# Best approximation

• Nov 1st 2009, 07:27 PM
cgiulz
Best approximation
Prove:

If $\displaystyle f(x)$ is defined for $\displaystyle x \approx a,$ and there is a number $\displaystyle k$ such that

$\displaystyle f(x) = f(a) + k(x - a) + e(x),$ where $\displaystyle \displaystyle\lim_{x \to a}\frac{e(x)}{x - a} = 0,$

then $\displaystyle f(x)$ is differentiable at $\displaystyle a,$ and $\displaystyle k = f'(a).$
• Nov 2nd 2009, 03:14 AM
HallsofIvy
Quote:

Originally Posted by cgiulz
Prove:

If $\displaystyle f(x)$ is defined for $\displaystyle x \approx a,$ and there is a number $\displaystyle k$ such that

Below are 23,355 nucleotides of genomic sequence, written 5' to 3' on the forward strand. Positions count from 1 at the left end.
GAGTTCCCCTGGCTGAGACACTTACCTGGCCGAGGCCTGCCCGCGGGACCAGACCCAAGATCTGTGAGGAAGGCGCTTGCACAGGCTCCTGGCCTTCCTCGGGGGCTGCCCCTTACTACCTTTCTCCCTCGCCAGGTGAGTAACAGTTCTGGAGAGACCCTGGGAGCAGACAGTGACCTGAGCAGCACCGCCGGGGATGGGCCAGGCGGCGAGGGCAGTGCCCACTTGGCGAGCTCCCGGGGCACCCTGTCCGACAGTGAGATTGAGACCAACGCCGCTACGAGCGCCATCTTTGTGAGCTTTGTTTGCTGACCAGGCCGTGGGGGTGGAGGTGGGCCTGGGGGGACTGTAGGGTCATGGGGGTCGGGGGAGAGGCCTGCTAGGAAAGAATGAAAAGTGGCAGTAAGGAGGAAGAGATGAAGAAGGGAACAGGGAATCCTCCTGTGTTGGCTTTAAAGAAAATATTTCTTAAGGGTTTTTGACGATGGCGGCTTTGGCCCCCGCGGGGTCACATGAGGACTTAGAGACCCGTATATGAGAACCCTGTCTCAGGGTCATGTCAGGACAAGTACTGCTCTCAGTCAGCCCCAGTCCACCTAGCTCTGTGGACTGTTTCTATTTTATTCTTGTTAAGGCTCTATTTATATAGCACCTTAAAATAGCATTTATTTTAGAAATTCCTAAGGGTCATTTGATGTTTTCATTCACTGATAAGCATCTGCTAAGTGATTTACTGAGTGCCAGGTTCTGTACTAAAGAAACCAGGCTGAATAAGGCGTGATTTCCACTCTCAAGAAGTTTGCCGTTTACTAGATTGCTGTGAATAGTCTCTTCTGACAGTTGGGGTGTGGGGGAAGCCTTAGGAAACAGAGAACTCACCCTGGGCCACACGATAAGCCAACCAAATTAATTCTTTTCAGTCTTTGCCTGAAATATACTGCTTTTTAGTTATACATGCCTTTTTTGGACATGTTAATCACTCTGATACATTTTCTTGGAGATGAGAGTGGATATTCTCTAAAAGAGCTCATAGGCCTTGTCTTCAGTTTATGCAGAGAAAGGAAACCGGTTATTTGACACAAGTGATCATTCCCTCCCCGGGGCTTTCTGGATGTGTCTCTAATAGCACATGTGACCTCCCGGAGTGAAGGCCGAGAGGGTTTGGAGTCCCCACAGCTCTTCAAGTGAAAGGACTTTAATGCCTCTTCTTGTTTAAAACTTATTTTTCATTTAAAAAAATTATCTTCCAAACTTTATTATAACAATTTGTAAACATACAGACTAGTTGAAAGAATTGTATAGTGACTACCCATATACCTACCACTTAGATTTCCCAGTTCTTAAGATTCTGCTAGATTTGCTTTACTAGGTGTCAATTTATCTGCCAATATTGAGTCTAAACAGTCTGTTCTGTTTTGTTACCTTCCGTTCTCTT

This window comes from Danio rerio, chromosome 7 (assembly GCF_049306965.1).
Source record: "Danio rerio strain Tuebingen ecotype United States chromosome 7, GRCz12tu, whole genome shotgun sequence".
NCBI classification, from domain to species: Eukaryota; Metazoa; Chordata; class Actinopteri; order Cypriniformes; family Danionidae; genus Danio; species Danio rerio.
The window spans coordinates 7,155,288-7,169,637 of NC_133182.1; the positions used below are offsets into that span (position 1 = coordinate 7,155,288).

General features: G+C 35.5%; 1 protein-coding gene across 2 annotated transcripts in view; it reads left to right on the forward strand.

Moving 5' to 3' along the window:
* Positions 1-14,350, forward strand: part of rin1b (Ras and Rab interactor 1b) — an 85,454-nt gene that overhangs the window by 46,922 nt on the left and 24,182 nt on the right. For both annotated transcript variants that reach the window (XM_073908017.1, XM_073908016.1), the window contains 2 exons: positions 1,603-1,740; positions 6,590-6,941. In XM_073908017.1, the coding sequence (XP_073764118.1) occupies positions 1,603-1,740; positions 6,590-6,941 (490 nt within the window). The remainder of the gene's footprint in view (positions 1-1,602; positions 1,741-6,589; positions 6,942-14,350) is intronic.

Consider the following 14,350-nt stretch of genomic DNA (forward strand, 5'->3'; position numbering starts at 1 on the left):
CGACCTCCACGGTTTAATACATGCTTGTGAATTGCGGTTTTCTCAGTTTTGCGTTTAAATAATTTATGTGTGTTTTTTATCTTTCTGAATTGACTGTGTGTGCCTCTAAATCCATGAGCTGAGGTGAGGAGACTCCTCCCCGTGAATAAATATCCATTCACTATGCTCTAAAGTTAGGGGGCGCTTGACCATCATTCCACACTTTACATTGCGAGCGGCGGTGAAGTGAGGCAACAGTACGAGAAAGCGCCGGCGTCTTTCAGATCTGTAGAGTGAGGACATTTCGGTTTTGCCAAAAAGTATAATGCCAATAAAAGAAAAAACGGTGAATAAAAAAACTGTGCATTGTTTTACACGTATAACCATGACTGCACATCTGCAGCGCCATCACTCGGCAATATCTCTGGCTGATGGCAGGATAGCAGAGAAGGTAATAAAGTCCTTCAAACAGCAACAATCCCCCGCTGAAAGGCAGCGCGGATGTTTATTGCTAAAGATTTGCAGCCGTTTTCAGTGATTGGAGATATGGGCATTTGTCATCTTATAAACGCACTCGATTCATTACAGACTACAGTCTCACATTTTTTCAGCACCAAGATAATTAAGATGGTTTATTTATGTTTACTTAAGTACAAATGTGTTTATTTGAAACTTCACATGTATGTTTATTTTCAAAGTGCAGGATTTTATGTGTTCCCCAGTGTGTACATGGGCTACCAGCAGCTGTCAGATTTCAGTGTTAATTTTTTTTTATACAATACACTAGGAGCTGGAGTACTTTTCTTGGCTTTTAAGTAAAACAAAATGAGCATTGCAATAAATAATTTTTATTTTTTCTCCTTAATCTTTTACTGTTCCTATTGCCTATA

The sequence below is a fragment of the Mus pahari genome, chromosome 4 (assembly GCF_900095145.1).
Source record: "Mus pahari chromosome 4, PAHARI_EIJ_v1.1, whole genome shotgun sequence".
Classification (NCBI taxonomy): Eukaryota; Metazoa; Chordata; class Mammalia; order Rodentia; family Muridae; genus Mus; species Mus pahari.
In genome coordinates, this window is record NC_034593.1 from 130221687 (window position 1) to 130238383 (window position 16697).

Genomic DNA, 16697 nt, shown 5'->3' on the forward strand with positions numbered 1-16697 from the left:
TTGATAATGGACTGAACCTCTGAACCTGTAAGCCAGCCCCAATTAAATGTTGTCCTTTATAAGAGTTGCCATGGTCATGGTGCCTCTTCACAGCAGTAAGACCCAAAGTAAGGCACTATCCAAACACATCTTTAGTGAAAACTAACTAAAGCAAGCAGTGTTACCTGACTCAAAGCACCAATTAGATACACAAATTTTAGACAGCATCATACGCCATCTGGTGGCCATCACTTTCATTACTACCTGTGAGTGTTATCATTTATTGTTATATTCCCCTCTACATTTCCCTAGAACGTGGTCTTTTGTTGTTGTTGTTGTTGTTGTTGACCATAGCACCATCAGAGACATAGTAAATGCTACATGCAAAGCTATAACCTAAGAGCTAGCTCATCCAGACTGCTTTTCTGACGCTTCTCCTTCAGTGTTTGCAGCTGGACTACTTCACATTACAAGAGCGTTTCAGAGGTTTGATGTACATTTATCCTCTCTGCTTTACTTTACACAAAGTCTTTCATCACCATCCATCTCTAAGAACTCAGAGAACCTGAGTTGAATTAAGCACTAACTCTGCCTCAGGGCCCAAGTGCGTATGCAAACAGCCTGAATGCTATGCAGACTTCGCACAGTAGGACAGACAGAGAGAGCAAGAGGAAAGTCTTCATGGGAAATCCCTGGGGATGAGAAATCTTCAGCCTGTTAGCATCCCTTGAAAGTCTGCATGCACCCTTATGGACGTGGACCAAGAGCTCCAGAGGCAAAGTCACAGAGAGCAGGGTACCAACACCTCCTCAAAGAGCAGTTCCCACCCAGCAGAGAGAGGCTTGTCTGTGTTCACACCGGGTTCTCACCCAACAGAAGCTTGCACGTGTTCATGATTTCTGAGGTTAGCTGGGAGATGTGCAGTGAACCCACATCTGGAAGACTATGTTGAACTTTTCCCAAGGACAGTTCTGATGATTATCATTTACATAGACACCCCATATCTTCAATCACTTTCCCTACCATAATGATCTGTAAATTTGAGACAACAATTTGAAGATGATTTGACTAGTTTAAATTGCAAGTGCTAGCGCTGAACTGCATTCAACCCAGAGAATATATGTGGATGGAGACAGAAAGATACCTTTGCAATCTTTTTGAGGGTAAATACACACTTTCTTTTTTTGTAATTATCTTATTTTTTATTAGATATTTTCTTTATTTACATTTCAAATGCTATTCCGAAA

$\displaystyle f(x) = f(a) + k(x - a) + e(x),$ where $\displaystyle \displaystyle\lim_{x \to a}\frac{e(x)}{x - a} = 0,$

then $\displaystyle f(x)$ is differentiable at $\displaystyle a,$ and $\displaystyle k = f'(a).$

My first thought was "what is your definition of 'differentiable'?". Can we take it that this is in R and we are using the Calculus I definition of the derivative: $\displaystyle f'(a)= \lim_{h\to 0}\frac{f(a+h)- f(a)}{h}$? If so, just put x= a+h in your formula for f(x) and put that into the difference quotient.